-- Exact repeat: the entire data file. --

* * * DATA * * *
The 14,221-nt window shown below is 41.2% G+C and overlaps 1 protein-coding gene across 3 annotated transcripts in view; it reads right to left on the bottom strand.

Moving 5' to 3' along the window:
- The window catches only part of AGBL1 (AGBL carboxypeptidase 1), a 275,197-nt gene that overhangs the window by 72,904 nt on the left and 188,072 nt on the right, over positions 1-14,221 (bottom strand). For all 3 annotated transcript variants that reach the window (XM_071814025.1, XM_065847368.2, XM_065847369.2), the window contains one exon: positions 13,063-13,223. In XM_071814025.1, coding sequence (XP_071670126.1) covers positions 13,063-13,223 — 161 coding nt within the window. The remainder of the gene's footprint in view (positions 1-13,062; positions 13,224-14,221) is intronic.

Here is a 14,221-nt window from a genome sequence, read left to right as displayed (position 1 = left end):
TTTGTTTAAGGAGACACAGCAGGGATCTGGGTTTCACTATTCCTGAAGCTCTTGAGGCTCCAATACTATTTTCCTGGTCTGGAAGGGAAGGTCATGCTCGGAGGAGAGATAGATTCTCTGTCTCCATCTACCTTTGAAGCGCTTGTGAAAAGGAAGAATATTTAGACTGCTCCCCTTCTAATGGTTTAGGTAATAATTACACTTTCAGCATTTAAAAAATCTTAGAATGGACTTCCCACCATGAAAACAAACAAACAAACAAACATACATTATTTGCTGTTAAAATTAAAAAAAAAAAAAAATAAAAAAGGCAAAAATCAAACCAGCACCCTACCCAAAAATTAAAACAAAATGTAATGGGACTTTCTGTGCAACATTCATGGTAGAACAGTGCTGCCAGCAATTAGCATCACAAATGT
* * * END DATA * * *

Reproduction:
The 14,221-nt window shown below is 41.2% G+C and overlaps 1 protein-coding gene across 3 annotated transcripts in view; it reads right to left on the bottom strand.

Moving 5' to 3' along the window:
- The window catches only part of AGBL1 (AGBL carboxypeptidase 1), a 275,197-nt gene that overhangs the window by 72,904 nt on the left and 188,072 nt on the right, over positions 1-14,221 (bottom strand). For all 3 annotated transcript variants that reach the window (XM_071814025.1, XM_065847368.2, XM_065847369.2), the window contains one exon: positions 13,063-13,223. In XM_071814025.1, coding sequence (XP_071670126.1) covers positions 13,063-13,223 — 161 coding nt within the window. The remainder of the gene's footprint in view (positions 1-13,062; positions 13,224-14,221) is intronic.

Here is a 14,221-nt window from a genome sequence, read left to right as displayed (position 1 = left end):
TTTGTTTAAGGAGACACAGCAGGGATCTGGGTTTCACTATTCCTGAAGCTCTTGAGGCTCCAATACTATTTTCCTGGTCTGGAAGGGAAGGTCATGCTCGGAGGAGAGATAGATTCTCTGTCTCCATCTACCTTTGAAGCGCTTGTGAAAAGGAAGAATATTTAGACTGCTCCCCTTCTAATGGTTTAGGTAATAATTACACTTTCAGCATTTAAAAAATCTTAGAATGGACTTCCCACCATGAAAACAAACAAACAAACAAACATACATTATTTGCTGTTAAAATTAAAAAAAAAAAAAAATAAAAAAGGCAAAAATCAAACCAGCACCCTACCCAAAAATTAAAACAAAATGTAATGGGACTTTCTGTGCAACATTCATGGTAGAACAGTGCTGCCAGCAATTAGCATCACAAATGT